KCBS In Depth: The State Budget Mess

SACRAMENTO (KCBS) — California Governor Jerry Brown halted talks last week with Republican lawmakers over the state budget, citing a long list of demands as being too much, too late in the process.

The governor was trying to negotiate with the GOP to hold a special election in June that would have allowed voters to decide on whether to extend currently existing taxes in the state.

Brown said now, he will take his message to the people, as he plans to travel across the state to try to find solutions to solve the multi-billion dollar deficit.

KCBS In Depth: An Interview With State Senator Mark Leno:

State Senator Mark Leno serves as chair of the Senate Budget and Fiscal Review Committee. He said there are a number of issues holding back the process.

“These two-thirds vote thresholds bind us and tie us into knots. Voters last November passed Proposition 25, which lowers the threshold for the legislature to pass the budget to a simple majority,” he said. “But where the governor is struggling is that the (state) constitution still requires a two-thirds majority, even to place a revenue measure or any other type of constitutional amendment on the ballot.”

Leno said he is not particularly optimistic that Governor Brown’s tax plan will get on the ballot at all this year, as there are several problems with putting it to the voters in November.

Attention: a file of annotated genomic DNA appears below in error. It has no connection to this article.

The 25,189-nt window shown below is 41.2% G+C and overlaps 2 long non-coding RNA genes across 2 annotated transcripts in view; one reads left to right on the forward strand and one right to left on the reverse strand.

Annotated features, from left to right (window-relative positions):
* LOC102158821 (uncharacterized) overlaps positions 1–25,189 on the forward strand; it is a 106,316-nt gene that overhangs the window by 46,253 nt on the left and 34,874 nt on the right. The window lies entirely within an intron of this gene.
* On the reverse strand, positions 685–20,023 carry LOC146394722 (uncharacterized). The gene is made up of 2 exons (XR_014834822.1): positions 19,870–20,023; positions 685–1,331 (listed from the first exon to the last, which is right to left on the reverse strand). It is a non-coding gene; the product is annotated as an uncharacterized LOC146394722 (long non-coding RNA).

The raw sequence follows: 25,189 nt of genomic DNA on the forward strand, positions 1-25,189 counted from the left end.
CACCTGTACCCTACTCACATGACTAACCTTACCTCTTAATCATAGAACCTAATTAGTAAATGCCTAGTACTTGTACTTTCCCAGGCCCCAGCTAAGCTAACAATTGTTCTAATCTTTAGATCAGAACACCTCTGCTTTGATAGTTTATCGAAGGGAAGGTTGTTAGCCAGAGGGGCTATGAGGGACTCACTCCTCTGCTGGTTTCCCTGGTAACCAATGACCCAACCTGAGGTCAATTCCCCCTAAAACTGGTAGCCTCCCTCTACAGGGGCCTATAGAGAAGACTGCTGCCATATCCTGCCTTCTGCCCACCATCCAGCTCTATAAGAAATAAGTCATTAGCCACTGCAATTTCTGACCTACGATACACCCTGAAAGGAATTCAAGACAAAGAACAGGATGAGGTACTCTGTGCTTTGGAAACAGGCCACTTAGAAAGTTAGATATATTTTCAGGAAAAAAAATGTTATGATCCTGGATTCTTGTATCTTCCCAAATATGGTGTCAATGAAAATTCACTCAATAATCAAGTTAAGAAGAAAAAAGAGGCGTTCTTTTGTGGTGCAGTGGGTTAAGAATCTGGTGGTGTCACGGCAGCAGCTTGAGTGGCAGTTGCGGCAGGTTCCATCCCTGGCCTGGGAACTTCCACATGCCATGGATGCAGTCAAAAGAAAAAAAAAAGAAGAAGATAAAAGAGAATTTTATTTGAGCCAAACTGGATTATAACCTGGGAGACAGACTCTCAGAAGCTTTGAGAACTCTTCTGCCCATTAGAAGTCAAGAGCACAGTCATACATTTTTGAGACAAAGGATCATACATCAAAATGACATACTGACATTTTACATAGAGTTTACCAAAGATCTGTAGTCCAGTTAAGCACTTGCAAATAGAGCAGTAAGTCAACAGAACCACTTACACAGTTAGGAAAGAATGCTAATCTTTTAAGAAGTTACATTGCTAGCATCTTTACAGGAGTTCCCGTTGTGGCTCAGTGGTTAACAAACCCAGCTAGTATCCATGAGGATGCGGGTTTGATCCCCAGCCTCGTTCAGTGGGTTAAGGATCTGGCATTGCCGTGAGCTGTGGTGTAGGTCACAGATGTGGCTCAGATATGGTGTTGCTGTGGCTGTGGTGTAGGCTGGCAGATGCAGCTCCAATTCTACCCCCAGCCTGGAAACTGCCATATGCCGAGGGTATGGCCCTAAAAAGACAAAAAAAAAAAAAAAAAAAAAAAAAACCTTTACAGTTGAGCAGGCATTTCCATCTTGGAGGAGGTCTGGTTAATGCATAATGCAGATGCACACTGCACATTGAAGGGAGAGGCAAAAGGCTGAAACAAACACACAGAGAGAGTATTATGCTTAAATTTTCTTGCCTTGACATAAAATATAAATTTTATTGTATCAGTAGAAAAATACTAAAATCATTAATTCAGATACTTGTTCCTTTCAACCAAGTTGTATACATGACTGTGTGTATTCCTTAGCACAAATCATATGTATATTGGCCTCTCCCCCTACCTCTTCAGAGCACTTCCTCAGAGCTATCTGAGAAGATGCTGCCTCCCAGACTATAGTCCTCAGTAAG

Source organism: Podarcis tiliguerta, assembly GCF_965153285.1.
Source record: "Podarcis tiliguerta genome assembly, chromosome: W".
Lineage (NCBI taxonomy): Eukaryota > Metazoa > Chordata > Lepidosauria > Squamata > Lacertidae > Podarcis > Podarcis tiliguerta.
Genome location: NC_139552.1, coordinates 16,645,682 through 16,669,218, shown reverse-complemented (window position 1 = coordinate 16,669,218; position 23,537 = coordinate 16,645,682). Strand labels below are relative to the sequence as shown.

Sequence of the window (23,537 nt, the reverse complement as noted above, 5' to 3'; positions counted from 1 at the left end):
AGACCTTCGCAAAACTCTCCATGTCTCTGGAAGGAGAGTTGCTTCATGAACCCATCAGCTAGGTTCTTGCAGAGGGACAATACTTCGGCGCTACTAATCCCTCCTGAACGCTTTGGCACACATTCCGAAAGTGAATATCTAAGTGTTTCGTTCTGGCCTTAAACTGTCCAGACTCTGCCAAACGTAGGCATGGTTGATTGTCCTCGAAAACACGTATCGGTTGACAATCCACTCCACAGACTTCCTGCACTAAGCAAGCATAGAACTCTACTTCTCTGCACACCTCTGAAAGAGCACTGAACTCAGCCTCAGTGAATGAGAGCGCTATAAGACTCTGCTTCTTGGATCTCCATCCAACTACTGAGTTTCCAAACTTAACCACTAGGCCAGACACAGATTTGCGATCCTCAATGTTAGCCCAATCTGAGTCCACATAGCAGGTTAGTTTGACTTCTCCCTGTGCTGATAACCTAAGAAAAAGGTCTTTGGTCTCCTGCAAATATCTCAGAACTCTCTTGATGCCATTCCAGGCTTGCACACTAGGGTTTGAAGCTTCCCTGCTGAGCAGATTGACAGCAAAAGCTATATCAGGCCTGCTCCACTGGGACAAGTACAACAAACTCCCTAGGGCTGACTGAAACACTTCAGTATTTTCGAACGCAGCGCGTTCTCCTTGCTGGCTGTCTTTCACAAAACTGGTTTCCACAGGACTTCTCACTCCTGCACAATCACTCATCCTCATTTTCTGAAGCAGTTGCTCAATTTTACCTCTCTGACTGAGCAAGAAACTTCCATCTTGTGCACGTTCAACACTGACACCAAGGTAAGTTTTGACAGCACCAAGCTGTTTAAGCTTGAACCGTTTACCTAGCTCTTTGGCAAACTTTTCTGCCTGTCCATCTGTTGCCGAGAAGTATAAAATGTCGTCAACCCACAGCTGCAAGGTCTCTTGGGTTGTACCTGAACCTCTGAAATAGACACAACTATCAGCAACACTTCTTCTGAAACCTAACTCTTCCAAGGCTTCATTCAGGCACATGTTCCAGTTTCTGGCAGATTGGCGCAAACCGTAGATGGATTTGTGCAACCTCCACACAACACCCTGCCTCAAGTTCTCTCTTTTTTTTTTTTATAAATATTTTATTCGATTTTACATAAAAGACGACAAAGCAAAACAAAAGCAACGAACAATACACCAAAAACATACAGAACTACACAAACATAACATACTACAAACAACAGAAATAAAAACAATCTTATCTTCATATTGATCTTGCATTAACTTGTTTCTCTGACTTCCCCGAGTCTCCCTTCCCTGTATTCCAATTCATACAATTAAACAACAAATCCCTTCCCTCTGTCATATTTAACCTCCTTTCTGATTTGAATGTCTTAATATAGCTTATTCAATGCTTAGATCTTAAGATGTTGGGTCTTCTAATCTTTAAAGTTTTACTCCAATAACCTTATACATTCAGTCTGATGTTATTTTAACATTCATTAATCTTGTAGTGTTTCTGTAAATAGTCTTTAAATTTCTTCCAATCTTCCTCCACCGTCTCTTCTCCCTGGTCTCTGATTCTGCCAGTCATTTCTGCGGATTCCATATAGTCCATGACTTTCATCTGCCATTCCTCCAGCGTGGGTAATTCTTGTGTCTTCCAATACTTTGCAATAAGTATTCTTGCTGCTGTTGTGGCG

“It opens up the door for everyone and anyone to scurry very quickly and any special interest could place things on the ballot. There are risks,” said Leno. “As the governor said some weeks ago, if we didn’t get to a June ballot, there could be a war of all against all in November.”

Leno said that the most likely case is an all-cuts budget, which “looms greater every hour and every day that passes.”

(© 2011 CBS Broadcasting Inc. All Rights Reserved. This material may not be published, broadcast, rewritten, or redistributed.)

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  • Rich McKone

    The State’s financial problems have become so desperate that the politicians are actually ready to buck the correctional unions by cutting their prison population by over 40,000 inmates. The county jail bed shortage caused the gradual transfer of over a third of the county jail population to expensive prison beds. They occupy about 41,000 expensive prison beds. Returning them to the counties, as proposed by Governor Brown, will reduce annual prison operating costs by over $1.2 billion. It will also eliminate the need to spend the $6.5 billion in prison construction funds authorized by AB 900. Of course, the politicians passed that law despite the independent Legislative Analysist report that it would result in a 32,000 prison bed surplus. Taxpayers can be happy about at least one result of the deficit!

  • whathappened

    The problem with CA is the teachers unions They controll brown and the democrats. Their policy is spend the money and then shut down The schools will destroy the state before they will cut one penny We must get rid of the malcontents and start over

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